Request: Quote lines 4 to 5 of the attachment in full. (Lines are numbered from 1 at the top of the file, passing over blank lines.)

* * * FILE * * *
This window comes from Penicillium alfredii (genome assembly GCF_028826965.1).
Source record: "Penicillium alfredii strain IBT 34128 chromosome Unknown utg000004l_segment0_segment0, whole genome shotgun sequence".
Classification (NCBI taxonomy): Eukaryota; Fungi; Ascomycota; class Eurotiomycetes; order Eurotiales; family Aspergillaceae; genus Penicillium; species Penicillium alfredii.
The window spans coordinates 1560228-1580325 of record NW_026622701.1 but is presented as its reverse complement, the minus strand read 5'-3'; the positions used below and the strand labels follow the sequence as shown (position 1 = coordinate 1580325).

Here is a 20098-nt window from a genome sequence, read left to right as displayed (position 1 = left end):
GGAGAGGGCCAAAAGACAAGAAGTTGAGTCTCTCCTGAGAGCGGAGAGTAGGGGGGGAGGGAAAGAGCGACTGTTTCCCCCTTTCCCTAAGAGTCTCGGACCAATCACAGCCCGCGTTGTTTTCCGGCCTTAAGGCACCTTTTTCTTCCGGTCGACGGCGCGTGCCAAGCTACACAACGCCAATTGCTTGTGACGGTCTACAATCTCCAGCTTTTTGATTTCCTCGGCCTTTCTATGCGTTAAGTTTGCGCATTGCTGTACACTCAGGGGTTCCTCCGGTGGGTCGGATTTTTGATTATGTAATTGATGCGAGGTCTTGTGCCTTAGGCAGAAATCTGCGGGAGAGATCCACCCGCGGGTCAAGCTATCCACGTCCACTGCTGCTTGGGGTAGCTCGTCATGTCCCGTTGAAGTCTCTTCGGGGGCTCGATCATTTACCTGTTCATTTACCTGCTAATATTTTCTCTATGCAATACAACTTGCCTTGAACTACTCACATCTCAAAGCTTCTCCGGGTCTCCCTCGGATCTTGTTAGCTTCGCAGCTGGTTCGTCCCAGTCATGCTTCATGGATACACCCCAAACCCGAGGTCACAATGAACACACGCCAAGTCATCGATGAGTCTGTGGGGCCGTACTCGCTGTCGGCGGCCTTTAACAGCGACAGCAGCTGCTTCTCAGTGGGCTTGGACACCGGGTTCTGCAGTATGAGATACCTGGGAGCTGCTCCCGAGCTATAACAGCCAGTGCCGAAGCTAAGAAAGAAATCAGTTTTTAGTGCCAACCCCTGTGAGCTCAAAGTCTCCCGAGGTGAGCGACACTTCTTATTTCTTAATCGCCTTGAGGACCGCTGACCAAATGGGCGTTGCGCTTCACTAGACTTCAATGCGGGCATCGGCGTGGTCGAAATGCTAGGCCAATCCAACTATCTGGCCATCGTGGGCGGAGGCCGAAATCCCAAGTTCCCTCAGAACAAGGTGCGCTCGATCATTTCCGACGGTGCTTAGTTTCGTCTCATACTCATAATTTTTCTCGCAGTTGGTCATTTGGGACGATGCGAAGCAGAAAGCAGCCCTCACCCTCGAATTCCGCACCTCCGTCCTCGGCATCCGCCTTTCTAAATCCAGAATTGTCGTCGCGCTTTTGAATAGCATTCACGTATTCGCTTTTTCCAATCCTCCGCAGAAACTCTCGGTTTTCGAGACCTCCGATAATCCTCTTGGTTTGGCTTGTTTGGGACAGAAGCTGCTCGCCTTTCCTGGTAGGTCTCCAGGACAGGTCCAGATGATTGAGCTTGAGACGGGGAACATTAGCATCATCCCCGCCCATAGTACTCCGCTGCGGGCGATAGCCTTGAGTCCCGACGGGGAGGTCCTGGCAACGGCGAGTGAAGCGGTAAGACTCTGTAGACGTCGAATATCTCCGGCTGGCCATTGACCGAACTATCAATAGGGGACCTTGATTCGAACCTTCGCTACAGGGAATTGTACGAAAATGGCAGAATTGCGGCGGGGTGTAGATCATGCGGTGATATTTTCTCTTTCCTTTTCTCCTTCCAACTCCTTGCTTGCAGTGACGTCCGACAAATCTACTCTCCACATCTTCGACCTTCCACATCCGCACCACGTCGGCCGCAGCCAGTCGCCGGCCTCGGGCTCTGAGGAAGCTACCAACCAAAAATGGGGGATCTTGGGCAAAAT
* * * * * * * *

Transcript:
The window spans coordinates 1560228-1580325 of record NW_026622701.1 but is presented as its reverse complement, the minus strand read 5'-3'; the positions used below and the strand labels follow the sequence as shown (position 1 = coordinate 1580325).

Here is a 20098-nt window from a genome sequence, read left to right as displayed (position 1 = left end):